The fight started over Power Rangers. Billy, the five-year-old, wanted to watch the same TV show over and over again and it was driving Sandy crazy. She was, after all, a very mature ten. Or so she’d been told.
It was raining outside so she couldn’t go out to play on the swing set. There was nowhere to escape that dumb song, “Go, Go Power Rangers!”
Bekah, the teenager always left in charge, was on Billy’s side just to keep him quiet. But Sandy decided she’d had enough. He didn’t own the television, even if he was the baby. She needed reinforcements. She didn’t want to bother Mommy, who was resting in the bedroom, but this was important.
For some reason Mommy hadn’t gotten up all day but she slept a lot since her surgery. When Sandy went in her eyes were open, so she explained the problem. But Mommy didn’t say anything. Not one word. And she had a very frustrated look on her face.
Sandy figured it was her fault somehow but she didn’t know what to do. Mommy just looked upset and never said anything.
Finally, she turned around and went back to the living room to suffer through another stupid episode. But now Sandy had a bigger worry. She had no idea what she had done wrong.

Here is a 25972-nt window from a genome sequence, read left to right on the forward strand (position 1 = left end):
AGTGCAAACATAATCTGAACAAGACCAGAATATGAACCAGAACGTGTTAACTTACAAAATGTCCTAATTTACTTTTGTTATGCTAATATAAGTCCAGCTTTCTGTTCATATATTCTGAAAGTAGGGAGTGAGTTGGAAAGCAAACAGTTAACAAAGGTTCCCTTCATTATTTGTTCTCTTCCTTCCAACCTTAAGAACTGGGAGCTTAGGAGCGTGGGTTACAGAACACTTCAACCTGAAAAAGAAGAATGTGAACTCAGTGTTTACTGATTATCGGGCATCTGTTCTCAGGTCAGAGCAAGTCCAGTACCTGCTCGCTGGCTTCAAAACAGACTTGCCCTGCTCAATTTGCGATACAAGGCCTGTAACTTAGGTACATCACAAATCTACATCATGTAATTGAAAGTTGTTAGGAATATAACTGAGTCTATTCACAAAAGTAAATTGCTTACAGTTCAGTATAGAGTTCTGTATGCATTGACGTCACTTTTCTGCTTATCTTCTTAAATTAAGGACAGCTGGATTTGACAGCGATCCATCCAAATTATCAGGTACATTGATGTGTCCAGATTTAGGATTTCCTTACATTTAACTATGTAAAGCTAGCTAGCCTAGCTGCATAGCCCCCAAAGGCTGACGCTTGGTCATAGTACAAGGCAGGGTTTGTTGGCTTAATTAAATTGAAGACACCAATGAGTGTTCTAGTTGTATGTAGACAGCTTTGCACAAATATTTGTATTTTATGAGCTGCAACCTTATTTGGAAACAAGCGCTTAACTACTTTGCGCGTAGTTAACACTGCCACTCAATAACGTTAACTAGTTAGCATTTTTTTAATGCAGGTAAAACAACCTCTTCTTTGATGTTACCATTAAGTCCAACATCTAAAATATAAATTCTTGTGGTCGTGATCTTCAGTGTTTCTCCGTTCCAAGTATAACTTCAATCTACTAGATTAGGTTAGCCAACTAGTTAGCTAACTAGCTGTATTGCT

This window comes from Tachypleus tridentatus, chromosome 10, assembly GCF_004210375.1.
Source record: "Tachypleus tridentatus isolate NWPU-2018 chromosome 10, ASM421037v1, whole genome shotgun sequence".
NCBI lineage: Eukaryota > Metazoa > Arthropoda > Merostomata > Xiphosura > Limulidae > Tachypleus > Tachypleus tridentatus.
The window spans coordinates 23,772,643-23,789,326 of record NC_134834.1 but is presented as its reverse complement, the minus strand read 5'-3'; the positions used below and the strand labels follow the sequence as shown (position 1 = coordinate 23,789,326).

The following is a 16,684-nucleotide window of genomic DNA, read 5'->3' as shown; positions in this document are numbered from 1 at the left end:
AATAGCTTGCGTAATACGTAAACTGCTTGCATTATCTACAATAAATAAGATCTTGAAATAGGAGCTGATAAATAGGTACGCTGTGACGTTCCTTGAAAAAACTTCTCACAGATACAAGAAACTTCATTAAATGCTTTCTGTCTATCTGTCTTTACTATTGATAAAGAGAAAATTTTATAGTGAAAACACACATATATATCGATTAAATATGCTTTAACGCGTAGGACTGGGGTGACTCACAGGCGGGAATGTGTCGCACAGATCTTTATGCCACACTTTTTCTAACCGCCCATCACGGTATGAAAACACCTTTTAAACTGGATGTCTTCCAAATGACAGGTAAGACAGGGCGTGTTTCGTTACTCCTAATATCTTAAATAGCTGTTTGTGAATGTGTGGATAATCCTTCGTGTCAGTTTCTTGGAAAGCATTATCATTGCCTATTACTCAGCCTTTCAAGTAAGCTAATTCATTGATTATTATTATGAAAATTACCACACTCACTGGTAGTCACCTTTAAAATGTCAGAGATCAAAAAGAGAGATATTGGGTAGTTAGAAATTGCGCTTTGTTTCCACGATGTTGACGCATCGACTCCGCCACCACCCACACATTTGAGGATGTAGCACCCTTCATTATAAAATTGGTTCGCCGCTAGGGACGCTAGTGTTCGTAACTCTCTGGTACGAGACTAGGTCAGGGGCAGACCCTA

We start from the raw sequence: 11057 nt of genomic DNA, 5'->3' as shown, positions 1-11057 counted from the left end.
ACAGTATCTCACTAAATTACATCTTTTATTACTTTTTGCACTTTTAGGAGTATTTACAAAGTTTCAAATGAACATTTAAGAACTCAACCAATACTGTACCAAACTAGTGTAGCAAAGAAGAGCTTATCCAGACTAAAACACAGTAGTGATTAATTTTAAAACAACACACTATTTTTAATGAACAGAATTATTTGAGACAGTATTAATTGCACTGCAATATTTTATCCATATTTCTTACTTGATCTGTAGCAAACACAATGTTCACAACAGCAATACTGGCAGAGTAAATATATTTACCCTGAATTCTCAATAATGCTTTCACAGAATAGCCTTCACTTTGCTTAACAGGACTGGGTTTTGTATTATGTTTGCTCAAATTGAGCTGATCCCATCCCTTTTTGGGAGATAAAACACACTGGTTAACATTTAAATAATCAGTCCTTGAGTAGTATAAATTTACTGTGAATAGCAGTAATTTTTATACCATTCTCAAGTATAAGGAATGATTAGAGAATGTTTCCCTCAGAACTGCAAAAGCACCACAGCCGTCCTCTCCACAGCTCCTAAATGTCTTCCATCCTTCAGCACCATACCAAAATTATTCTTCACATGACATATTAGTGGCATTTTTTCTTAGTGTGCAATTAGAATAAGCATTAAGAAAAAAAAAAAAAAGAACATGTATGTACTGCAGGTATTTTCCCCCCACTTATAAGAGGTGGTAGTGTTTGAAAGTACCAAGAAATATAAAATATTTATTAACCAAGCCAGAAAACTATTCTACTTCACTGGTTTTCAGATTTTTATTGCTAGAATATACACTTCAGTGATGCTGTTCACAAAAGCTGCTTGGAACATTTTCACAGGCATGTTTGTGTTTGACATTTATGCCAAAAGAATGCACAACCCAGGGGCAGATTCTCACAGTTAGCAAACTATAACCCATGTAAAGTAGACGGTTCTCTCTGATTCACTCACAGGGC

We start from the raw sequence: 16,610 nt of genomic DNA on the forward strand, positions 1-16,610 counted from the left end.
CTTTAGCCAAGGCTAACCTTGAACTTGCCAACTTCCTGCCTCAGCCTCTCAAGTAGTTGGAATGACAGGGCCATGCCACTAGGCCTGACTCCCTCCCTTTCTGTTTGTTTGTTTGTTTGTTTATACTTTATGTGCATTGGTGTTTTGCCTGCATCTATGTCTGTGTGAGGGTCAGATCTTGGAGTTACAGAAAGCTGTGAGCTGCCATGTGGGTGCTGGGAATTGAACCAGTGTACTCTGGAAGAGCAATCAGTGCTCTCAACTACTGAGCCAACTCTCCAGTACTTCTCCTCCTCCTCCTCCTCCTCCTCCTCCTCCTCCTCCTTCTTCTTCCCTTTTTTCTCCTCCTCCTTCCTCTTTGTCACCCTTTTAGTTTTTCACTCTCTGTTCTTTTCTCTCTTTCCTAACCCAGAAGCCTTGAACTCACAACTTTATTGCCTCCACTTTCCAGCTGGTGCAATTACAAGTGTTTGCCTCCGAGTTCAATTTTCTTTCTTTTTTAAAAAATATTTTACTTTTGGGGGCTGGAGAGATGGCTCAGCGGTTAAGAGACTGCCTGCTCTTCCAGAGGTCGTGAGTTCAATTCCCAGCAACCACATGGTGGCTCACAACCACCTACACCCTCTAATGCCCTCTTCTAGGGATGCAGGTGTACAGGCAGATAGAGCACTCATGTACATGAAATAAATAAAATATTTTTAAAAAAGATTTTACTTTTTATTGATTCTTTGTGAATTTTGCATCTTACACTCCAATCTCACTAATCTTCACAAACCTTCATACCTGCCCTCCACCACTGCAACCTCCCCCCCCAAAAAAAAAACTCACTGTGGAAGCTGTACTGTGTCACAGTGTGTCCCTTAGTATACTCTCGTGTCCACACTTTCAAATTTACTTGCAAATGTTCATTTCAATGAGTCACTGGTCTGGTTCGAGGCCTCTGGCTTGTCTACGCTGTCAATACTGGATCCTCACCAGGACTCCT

My world seemed to drop into slow motion. Driving home, I was speeding down the highway and crawling along at the same time. I tried to decide what was wrong with Suzie while keeping my foot from turning to lead. A speeding ticket would only slow things down.
It was a drug reaction, my scattered mind diagnosed.
I prayed out loud, stating the obvious like God needed my information, which was nearly none. I repeated myself stupidly until I nearly hit a car.
This wasn’t working. I was trying to do too many things at once. An accident now would be devastating. I tried to put Suzie’s unreachable problem out of my mind and focus on driving.
If it wasn’t a drug reaction, what could it be?
Unbidden, the fiasco at the studio crept back into my head. I couldn’t believe I had just walked out on an orchestra session. Frantic phone calls failed to turn up another engineer so I had unceremoniously dumped the whole thing into the not-so-capable hands of a college intern.
Had I just ended my career? Under normal circumstances it was unthinkable, but now there didn’t seem to be any other choice. A wave of guilt immediately followed for thinking about such a thing at a time like this. How could I? My conscience beat me up from all sides.
It had to be a stroke!
That was all that made sense. If that was the case then speed was essential. Every tick of the clock made things worse. I should have called an ambulance instead of driving home.
My exit. My neighborhood. My street. My slo-mo car finally turned into the driveway and skidded to a stop.
My keys refused to cooperate to unlock the door. When I burst in, the children were sitting at the table, calmly doing homework. Around the corner, Suzie was lying on the couch with a look of worried relief.
“How do you feel? Any better?”
“No! I . . . uh . . . headache.”
Nothing had changed. We played twenty questions again.
“You still can’t talk?”
“What did the doctor say when you called?”
“Uh . . . I didn’t”